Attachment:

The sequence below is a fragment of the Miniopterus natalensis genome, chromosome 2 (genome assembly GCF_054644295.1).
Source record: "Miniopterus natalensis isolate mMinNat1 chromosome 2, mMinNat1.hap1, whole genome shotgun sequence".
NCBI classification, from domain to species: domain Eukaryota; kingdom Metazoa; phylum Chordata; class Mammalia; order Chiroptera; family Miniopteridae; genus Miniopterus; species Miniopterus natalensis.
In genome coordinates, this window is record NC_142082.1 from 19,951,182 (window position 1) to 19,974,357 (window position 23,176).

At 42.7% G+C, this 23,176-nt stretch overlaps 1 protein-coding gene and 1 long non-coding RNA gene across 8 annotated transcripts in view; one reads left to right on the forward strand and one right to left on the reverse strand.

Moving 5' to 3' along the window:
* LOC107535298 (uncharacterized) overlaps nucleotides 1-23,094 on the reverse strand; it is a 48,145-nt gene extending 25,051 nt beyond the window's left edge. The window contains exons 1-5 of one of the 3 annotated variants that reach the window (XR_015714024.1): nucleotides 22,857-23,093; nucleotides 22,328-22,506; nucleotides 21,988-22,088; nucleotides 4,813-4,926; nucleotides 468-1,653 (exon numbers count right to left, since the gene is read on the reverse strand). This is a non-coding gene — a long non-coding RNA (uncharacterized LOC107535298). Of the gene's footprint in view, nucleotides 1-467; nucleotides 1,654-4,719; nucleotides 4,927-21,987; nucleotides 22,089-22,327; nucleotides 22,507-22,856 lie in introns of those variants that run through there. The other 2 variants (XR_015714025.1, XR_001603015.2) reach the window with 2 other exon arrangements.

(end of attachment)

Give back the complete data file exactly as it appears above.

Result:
The sequence below is a fragment of the Miniopterus natalensis genome, chromosome 2 (genome assembly GCF_054644295.1).
Source record: "Miniopterus natalensis isolate mMinNat1 chromosome 2, mMinNat1.hap1, whole genome shotgun sequence".
NCBI classification, from domain to species: domain Eukaryota; kingdom Metazoa; phylum Chordata; class Mammalia; order Chiroptera; family Miniopteridae; genus Miniopterus; species Miniopterus natalensis.
In genome coordinates, this window is record NC_142082.1 from 19,951,182 (window position 1) to 19,974,357 (window position 23,176).

At 42.7% G+C, this 23,176-nt stretch overlaps 1 protein-coding gene and 1 long non-coding RNA gene across 8 annotated transcripts in view; one reads left to right on the forward strand and one right to left on the reverse strand.

Moving 5' to 3' along the window:
* LOC107535298 (uncharacterized) overlaps nucleotides 1-23,094 on the reverse strand; it is a 48,145-nt gene extending 25,051 nt beyond the window's left edge. The window contains exons 1-5 of one of the 3 annotated variants that reach the window (XR_015714024.1): nucleotides 22,857-23,093; nucleotides 22,328-22,506; nucleotides 21,988-22,088; nucleotides 4,813-4,926; nucleotides 468-1,653 (exon numbers count right to left, since the gene is read on the reverse strand). This is a non-coding gene — a long non-coding RNA (uncharacterized LOC107535298). Of the gene's footprint in view, nucleotides 1-467; nucleotides 1,654-4,719; nucleotides 4,927-21,987; nucleotides 22,089-22,327; nucleotides 22,507-22,856 lie in introns of those variants that run through there. The other 2 variants (XR_015714025.1, XR_001603015.2) reach the window with 2 other exon arrangements.